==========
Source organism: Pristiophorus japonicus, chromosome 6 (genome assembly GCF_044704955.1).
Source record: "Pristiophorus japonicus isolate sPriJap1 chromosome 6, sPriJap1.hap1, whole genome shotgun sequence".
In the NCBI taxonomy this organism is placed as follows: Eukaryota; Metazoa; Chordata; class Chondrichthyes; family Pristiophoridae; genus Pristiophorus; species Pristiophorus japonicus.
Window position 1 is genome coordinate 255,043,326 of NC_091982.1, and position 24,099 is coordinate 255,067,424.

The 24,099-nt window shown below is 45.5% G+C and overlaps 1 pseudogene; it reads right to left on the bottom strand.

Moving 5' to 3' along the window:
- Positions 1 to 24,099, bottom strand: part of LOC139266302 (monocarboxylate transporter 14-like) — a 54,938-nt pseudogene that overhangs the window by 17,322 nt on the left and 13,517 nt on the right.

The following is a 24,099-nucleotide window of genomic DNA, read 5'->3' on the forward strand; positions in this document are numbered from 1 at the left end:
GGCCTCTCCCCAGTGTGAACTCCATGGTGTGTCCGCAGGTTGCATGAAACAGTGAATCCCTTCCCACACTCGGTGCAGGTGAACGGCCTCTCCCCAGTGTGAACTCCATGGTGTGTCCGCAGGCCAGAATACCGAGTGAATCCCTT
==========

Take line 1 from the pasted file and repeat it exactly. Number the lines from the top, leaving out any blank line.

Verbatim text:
Source organism: Pristiophorus japonicus, chromosome 6 (genome assembly GCF_044704955.1).